This book also told me too much about Hitler, his generals, his methods, and prisoners. I saw a book today that was entitled "Making sense of the Holocaust" and I was angry. Anyone attempting to "make sense" of those horrors, seems an affront to all those who didn't survive and those who did. I guess those scenes from [b:The Chosen|187181|The Chosen|Chaim Potok|https://images.gr-assets.com/books/1403191327s/187181.jpg|1336083] with the father and the trauma make sense.

In some ways, I think we are all products of the trauma of world events.

The book struggled at the end, though. Like some of Metaxas' other books he will quote at length and then summarize the quote. I think you should pick one or the other. Like the Luther bio, at the end there were so many names, locations, and writing that I couldn't keep track of them. And the story, for the last 3 chapters, was disjointed. But there are few biographies on Bonhoeffer. It was a huge undertaking, for he was very prolific. I would recommend it. Worth reading about everyday acts of courage.

*This book was recommended to my by my tax guy. ( )
  OutOfTheBestBooks | Sep 24, 2021 |
An extrordinary book about an extrordinary man. ( )
  jsabrina | Jul 13, 2021 |
Interesting but a little too much liturgical "inside baseball" for my taste. Martin Luther was far more engaging. Still, a treasure trove of historical information, especially from inside the Third Reich." ( )
  Renzomalo | May 18, 2021 |
“Metaxas tells Bonhoeffer’s story with passion and theological sophistication.” —Wall Street Journal

“[A] weighty, riveting analysis of the life of Dietrich Bonhoeffer.” —Publishers Weekly

“Metaxas presents Bonhoeffer as a clear-headed, deeply convicted Christian who submitted to no one and nothing except God and his Word.” —Christianity Today
  staylorlib | May 17, 2021 |
In this fine biography, Metaxas stays close to the story and refrains from any efforts at theory. All the more reason to read it: when it comes to the strengths and the limits of post-Kantian liberalism, we already have theory aplenty. But be careful what you read it for....
hinzugefügt von Shortride | bearbeitenThe New Republic, Alan Wolfe (Jan 13, 2011)
 

» Andere Autoren hinzufügen (6 möglich)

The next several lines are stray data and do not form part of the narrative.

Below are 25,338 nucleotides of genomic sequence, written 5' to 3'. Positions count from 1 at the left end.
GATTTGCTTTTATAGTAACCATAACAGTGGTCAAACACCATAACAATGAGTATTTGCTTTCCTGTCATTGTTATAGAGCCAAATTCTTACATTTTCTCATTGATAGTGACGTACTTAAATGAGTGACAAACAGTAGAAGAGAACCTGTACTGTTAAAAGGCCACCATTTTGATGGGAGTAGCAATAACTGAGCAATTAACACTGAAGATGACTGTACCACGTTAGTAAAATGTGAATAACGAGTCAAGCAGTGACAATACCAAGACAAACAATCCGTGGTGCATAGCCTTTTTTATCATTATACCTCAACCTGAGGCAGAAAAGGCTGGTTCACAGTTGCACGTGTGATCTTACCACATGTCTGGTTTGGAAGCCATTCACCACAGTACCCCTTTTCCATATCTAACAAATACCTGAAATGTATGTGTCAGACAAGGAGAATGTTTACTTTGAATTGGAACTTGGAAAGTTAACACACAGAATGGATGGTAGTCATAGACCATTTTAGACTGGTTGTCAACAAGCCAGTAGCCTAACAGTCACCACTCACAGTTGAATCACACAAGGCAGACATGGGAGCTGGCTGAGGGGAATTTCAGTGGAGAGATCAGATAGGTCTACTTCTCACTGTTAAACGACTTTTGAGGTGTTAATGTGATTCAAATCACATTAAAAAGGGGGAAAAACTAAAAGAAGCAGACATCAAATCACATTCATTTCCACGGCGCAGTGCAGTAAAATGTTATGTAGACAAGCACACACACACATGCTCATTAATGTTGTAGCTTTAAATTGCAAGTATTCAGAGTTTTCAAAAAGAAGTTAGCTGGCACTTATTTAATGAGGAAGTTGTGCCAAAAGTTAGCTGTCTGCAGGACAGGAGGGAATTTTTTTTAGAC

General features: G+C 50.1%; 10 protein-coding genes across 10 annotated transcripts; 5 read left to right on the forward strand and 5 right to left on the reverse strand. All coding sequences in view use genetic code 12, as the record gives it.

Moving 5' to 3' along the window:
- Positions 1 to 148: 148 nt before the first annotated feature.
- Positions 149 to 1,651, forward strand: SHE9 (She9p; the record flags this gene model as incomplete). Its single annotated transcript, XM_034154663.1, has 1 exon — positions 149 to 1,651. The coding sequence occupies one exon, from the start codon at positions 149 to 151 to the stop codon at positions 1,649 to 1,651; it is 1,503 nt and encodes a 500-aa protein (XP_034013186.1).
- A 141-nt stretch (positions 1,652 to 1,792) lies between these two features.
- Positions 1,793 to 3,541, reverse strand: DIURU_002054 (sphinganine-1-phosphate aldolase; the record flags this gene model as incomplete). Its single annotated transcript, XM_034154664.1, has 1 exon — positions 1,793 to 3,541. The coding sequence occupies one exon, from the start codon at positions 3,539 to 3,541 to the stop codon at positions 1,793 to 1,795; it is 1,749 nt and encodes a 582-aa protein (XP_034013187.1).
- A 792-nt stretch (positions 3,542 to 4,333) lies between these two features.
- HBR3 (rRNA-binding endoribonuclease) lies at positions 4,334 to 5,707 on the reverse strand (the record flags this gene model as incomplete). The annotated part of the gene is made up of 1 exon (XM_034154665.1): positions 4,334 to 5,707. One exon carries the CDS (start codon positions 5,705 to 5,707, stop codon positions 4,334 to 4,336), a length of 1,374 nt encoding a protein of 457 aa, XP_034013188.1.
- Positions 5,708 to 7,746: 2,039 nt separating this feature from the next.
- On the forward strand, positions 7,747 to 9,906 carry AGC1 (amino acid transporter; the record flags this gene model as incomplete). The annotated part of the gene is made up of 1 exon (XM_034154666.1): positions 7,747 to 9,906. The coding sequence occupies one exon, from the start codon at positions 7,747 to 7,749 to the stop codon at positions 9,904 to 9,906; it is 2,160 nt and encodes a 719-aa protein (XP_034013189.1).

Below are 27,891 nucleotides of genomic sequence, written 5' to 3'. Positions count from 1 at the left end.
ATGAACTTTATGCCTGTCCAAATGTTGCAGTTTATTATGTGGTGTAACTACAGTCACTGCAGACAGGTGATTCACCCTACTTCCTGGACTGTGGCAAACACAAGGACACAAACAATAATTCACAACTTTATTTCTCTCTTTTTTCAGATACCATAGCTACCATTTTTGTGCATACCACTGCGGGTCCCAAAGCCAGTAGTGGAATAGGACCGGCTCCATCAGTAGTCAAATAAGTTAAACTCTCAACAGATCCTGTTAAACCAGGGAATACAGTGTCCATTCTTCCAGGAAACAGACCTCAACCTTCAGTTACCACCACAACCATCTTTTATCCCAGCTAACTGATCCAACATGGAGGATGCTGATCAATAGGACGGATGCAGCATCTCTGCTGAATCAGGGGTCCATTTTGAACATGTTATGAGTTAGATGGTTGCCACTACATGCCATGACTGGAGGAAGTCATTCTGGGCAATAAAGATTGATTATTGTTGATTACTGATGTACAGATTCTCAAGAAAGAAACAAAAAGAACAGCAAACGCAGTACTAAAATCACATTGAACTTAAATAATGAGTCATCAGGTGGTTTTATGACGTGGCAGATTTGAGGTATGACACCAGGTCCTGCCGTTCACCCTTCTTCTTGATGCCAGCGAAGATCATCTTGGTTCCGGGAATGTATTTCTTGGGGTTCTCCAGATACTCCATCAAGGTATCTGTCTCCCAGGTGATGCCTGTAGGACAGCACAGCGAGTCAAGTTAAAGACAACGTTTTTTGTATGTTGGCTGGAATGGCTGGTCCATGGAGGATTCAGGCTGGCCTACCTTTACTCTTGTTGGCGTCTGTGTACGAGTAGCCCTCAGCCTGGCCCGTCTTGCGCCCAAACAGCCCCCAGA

AutorennameRolleArt des AutorsWerk?Status
METAXAS, EricHauptautoralle Ausgabenbestätigt
BONHOEFFER, DietrichAssociated NameCo-Autoralle Ausgabenbestätigt
Keller, Timothy J.VorwortCo-Autoralle Ausgabenbestätigt
Hillgartner, MalcolmErzählerCo-Autoreinige Ausgabenbestätigt
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His soul really shone in the dark desperation of our prison . . . [Bonhoeffer] had always been afraid that he would not be strong enough to stand such a test but now he knew there was nothing in life of which one need ever be afraid.

(Above is Payne Best's quotation, and below are Bonhoeffer's.) 

No one has yet believed in God and the kingdom of God, no one has yet heard about the realm of the resurrected, and not been homesick from that hour, waiting and looking forward to being released from bodily existence.  

Whether we are young or old makes no difference.  What are twenty or thirty or fifty years in the sight of God?  And which of us knows how near he or she may already be to the goal?  . . . Why are we so afraid when we think about death? . . . Death is only dreadful for those who live in dread and fear of it.  Death is not wild and terrible, if only we can be still and hold fast to God's Word.  . . . .

Death is hell and night and cold, if it is not transformed by our faith.  But that is just what is so marvelous, that we can transform death.
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"Bonhoeffer" presents a profoundly orthodox Christian theologian whose faith led him to boldly confront the greatest evil of the 20th century, and uncovers never-before-revealed facts, including the story of his passionate romance.